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    Again, it says in his study that over half the 9mm were FMJ and he doesn't take into account, with the data, from the conclusions he kinda does, the shooter and the overall situation for each of the shootings he lists. Was it a fight between two bangers in a drug rip from surprise, or was it a shootout with a determined attacker vs LEO (who even then we're trained to shoot till the threat stop, skewing lethality and stopping data if multiple hits were given to the victim and not needed). It's not like each person was shooting, assessing, shooting if the threat didn't stop, it just doesn't work that way. On the other hand, he doesn't specify that he specifically needed gunfights, i.e. two way ranges, how many were simple murders or muggings of an unarmed or unsuspecting victim who's fight or flight instincts and adrenaline it's going to be different than someone amped up for a fight.

    The truth is every fight is different, thats why we can't and probably never will be able to get a proper comparison on effectiveness.

    Plus he does state:

    It is true that the psychological stop would be effective with just about any round (and from ASP videos often from misses too) but what if it's not. Personally I carry because I'm preparing for more worst case scenarios so I don't want to be stuck with a "best case" pistol (mouse gun) in a "worst case" situation like multiple or a single determined attacker. If I went just by the odds, I wouldn't carry a gun at all.

    Barriers might come into play and the smaller rounds (other than things like 5.7) often struggle a lot more getting penetration and/or any expansion with intermediate barriers.
     
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  21. shafter

    shafter Member

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    I don't find the Glock 43 recoil to be that bad but less recoil will always help with faster follow up shots and once you add in more capacity that becomes intriguing in such a small package.
     
  22. Paul7

    Paul7 Member

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    Exactly, there are several studies like that out there. Still waiting for a real life story of a perp being hit in the vitals with a .380 and not breaking off the attack. The OP question was, is the .380 sufficient for SD, not is it the most powerful. I like it because it is lighter making it more likely to be carried and more shootable. I got over magnumitis a long time ago both in a concealed carry weapon and hunting.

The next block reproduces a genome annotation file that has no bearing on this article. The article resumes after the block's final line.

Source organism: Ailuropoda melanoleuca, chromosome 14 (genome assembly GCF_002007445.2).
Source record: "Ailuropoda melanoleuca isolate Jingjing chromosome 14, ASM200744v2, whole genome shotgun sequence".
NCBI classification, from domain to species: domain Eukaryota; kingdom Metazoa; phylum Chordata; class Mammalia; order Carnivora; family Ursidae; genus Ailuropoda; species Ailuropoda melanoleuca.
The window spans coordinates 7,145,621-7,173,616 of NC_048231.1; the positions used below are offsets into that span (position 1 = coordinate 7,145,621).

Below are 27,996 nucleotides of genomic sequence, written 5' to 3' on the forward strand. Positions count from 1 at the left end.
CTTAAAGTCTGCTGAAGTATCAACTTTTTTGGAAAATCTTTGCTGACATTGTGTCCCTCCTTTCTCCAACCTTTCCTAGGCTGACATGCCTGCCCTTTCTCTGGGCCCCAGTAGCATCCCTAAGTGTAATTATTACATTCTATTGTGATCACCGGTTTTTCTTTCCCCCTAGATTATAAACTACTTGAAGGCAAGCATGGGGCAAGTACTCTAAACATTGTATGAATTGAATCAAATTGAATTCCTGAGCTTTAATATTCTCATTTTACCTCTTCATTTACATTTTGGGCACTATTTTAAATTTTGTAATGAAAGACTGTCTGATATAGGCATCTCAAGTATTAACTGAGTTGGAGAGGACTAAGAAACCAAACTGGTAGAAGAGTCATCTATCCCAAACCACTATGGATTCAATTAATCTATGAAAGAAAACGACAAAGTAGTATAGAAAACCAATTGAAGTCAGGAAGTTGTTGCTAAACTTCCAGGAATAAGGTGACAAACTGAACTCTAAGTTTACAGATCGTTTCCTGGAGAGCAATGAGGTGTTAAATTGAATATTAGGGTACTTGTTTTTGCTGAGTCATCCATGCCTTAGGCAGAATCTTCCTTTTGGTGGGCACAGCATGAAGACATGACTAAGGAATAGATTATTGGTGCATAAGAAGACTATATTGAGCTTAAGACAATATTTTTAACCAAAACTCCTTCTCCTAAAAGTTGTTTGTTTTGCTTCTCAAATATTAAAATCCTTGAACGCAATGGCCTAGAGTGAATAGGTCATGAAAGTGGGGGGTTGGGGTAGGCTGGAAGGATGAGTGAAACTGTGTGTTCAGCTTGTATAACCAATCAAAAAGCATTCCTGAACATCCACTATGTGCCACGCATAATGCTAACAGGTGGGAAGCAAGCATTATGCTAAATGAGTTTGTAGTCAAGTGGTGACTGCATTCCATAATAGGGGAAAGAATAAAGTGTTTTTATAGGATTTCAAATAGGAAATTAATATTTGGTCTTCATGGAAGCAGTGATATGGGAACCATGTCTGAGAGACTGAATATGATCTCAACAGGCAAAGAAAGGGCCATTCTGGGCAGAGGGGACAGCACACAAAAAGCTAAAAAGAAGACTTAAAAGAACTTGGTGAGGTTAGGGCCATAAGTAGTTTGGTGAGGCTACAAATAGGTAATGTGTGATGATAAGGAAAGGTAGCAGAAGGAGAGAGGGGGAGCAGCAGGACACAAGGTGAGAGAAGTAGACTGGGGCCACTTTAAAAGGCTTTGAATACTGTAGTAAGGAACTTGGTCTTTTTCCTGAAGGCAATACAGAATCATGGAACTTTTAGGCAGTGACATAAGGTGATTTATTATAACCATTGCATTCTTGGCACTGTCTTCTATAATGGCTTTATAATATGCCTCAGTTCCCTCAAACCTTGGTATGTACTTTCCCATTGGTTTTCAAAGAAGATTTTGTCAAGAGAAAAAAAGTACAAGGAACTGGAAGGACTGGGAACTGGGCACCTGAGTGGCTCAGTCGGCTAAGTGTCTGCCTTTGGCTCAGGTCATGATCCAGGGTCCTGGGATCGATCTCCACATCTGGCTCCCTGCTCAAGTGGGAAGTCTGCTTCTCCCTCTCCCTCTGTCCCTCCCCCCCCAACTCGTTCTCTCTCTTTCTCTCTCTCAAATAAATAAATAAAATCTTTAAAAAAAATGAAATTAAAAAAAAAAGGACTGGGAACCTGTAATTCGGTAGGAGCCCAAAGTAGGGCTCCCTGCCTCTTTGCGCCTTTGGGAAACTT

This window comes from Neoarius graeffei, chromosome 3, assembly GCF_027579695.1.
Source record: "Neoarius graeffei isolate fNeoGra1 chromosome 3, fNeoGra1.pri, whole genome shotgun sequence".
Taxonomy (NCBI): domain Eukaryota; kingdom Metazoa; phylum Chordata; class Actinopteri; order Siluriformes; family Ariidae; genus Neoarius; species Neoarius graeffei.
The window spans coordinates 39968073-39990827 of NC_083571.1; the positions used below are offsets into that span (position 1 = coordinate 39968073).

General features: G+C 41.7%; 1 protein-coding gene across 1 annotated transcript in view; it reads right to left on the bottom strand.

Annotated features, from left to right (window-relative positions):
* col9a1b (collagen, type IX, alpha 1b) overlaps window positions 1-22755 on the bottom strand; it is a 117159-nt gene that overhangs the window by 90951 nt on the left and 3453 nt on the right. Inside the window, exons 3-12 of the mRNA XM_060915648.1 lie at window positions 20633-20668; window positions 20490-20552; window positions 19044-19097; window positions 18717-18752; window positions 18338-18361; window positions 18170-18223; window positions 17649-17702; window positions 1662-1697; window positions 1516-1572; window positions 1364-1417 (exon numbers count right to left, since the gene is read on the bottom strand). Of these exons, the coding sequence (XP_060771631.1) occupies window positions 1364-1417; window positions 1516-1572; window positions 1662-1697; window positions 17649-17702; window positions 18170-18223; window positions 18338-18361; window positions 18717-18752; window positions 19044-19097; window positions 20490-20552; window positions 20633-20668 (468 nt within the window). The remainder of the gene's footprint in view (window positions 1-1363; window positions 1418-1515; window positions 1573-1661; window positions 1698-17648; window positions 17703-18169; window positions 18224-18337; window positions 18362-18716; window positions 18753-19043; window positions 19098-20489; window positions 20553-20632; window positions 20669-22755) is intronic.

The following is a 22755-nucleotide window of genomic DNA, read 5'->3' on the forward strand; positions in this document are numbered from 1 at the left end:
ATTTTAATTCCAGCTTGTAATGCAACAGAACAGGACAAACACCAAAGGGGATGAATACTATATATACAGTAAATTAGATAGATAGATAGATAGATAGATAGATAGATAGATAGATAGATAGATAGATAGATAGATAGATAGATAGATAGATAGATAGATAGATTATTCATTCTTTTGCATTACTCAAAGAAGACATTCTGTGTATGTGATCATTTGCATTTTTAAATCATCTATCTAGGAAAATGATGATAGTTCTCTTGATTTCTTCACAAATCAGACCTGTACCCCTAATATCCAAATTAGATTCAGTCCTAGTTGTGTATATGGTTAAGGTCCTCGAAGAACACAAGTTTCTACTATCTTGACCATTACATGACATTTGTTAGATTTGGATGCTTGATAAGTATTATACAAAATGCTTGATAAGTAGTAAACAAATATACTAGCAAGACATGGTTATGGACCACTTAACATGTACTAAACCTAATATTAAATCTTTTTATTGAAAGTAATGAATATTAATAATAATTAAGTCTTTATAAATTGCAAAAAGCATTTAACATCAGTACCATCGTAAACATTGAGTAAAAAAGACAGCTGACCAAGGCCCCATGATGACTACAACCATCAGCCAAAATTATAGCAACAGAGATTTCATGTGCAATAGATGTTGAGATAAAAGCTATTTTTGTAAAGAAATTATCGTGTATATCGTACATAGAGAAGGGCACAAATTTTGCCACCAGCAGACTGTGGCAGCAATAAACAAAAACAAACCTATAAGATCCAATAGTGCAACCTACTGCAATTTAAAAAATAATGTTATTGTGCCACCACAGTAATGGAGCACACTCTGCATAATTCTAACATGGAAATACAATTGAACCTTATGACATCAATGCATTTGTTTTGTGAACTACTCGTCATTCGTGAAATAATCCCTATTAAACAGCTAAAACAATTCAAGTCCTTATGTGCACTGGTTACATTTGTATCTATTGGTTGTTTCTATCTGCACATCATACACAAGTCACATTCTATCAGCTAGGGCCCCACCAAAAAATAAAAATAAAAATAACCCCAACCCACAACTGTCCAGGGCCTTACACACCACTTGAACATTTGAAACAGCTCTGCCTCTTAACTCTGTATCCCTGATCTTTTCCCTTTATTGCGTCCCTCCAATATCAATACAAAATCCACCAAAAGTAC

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  23. CapnMac

    CapnMac Member

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    Only 2mm separate .380 (9x17) from 9mm parabellum (9x19).
    Historically--for what that's worth--it was the police round, as it was "bigger" than the .32acp, at least across Europe.
    The "for war" (para bellum in Latin) round was 9x19.
    Then, if we want to muddy the water more, there is the 9x18, which is often touted as a "hot" round (which requires context). Or the .357sig, which is 9x22.
    It's easy to be caught up in minutiae
    How do you get to Carnegie Hall? Practice, practice, practice.
     
  24. Rexster

    Rexster Member

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    The most recent time I thought that I might need to defend myself, the attacker was a road rager, inside a Mercedes sedan. How does .380 ACP do, against auto glass and auto body metal? (My sin was to fail to get out of his way, when he did not have the right-of-way, and I followed my usual procedure of de-escalation and avoidance.)

    How would .380 ACP do, in the through-arm-and-cross-torso type of shot fired by FBI Special Agent Dove, against the felon Michal Platt? This would not be a typical self-defense shot, but could well be relevant when defending a third person, such as a family member.

    A duty-type cartridge provides me with more options than does a less-powerful cartridge. During the times I am carrying a less-powerful weapon, I must be mindful of its limitations. (I am not saying that I always carry a duty/service-type weapon.)
     
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  25. Paul7

    Paul7 Member

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    My car gun (Grand Power 9mm with hi cap mag) is a separate question from what I carry.